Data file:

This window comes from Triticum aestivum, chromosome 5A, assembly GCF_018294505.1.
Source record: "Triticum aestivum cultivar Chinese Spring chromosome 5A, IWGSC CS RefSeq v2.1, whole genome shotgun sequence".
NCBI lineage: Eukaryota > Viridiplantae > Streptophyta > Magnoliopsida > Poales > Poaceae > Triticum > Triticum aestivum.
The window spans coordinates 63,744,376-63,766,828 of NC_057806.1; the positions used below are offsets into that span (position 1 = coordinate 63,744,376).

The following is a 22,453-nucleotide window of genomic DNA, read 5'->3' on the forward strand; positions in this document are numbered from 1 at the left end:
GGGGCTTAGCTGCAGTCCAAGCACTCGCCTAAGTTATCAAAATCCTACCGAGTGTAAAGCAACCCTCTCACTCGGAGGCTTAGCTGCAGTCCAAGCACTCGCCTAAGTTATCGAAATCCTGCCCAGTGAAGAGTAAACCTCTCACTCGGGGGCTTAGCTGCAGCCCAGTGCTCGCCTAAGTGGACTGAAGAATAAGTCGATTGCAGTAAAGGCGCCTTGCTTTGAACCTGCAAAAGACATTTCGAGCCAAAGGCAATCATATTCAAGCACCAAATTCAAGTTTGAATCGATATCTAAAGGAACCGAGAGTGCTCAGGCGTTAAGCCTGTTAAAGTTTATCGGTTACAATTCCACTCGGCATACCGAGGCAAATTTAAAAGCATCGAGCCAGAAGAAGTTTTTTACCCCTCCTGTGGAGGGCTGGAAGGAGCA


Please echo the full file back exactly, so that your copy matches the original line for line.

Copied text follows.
This window comes from Triticum aestivum, chromosome 5A, assembly GCF_018294505.1.
Source record: "Triticum aestivum cultivar Chinese Spring chromosome 5A, IWGSC CS RefSeq v2.1, whole genome shotgun sequence".
NCBI lineage: Eukaryota > Viridiplantae > Streptophyta > Magnoliopsida > Poales > Poaceae > Triticum > Triticum aestivum.
The window spans coordinates 63,744,376-63,766,828 of NC_057806.1; the positions used below are offsets into that span (position 1 = coordinate 63,744,376).

The following is a 22,453-nucleotide window of genomic DNA, read 5'->3' on the forward strand; positions in this document are numbered from 1 at the left end:
GGGGCTTAGCTGCAGTCCAAGCACTCGCCTAAGTTATCAAAATCCTACCGAGTGTAAAGCAACCCTCTCACTCGGAGGCTTAGCTGCAGTCCAAGCACTCGCCTAAGTTATCGAAATCCTGCCCAGTGAAGAGTAAACCTCTCACTCGGGGGCTTAGCTGCAGCCCAGTGCTCGCCTAAGTGGACTGAAGAATAAGTCGATTGCAGTAAAGGCGCCTTGCTTTGAACCTGCAAAAGACATTTCGAGCCAAAGGCAATCATATTCAAGCACCAAATTCAAGTTTGAATCGATATCTAAAGGAACCGAGAGTGCTCAGGCGTTAAGCCTGTTAAAGTTTATCGGTTACAATTCCACTCGGCATACCGAGGCAAATTTAAAAGCATCGAGCCAGAAGAAGTTTTTTACCCCTCCTGTGGAGGGCTGGAAGGAGCA